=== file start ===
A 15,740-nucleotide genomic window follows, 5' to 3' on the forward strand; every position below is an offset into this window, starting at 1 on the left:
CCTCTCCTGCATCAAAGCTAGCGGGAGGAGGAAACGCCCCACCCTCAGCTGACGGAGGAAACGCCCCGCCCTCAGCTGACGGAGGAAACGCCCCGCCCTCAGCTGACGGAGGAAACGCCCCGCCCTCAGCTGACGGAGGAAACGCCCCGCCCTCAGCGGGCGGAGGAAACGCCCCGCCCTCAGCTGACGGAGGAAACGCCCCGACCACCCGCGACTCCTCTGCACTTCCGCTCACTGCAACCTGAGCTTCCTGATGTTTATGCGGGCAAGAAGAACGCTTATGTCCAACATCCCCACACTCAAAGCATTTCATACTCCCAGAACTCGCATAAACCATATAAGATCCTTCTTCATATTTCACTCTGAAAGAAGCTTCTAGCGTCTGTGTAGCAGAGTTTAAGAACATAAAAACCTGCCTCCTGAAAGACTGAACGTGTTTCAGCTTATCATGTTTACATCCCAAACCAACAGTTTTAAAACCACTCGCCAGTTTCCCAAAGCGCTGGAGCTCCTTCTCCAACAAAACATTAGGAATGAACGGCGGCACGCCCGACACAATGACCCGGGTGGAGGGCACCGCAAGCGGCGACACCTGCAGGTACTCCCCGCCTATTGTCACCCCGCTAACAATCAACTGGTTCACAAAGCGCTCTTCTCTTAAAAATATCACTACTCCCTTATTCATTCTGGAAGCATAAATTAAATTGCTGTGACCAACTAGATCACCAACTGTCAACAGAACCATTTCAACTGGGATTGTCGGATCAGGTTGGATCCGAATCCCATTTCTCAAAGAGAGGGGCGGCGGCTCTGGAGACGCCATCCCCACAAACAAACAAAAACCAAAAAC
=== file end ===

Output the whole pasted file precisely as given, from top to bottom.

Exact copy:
A 15,740-nucleotide genomic window follows, 5' to 3' on the forward strand; every position below is an offset into this window, starting at 1 on the left:
CCTCTCCTGCATCAAAGCTAGCGGGAGGAGGAAACGCCCCACCCTCAGCTGACGGAGGAAACGCCCCGCCCTCAGCTGACGGAGGAAACGCCCCGCCCTCAGCTGACGGAGGAAACGCCCCGCCCTCAGCTGACGGAGGAAACGCCCCGCCCTCAGCGGGCGGAGGAAACGCCCCGCCCTCAGCTGACGGAGGAAACGCCCCGACCACCCGCGACTCCTCTGCACTTCCGCTCACTGCAACCTGAGCTTCCTGATGTTTATGCGGGCAAGAAGAACGCTTATGTCCAACATCCCCACACTCAAAGCATTTCATACTCCCAGAACTCGCATAAACCATATAAGATCCTTCTTCATATTTCACTCTGAAAGAAGCTTCTAGCGTCTGTGTAGCAGAGTTTAAGAACATAAAAACCTGCCTCCTGAAAGACTGAACGTGTTTCAGCTTATCATGTTTACATCCCAAACCAACAGTTTTAAAACCACTCGCCAGTTTCCCAAAGCGCTGGAGCTCCTTCTCCAACAAAACATTAGGAATGAACGGCGGCACGCCCGACACAATGACCCGGGTGGAGGGCACCGCAAGCGGCGACACCTGCAGGTACTCCCCGCCTATTGTCACCCCGCTAACAATCAACTGGTTCACAAAGCGCTCTTCTCTTAAAAATATCACTACTCCCTTATTCATTCTGGAAGCATAAATTAAATTGCTGTGACCAACTAGATCACCAACTGTCAACAGAACCATTTCAACTGGGATTGTCGGATCAGGTTGGATCCGAATCCCATTTCTCAAAGAGAGGGGCGGCGGCTCTGGAGACGCCATCCCCACAAACAAACAAAAACCAAAAAC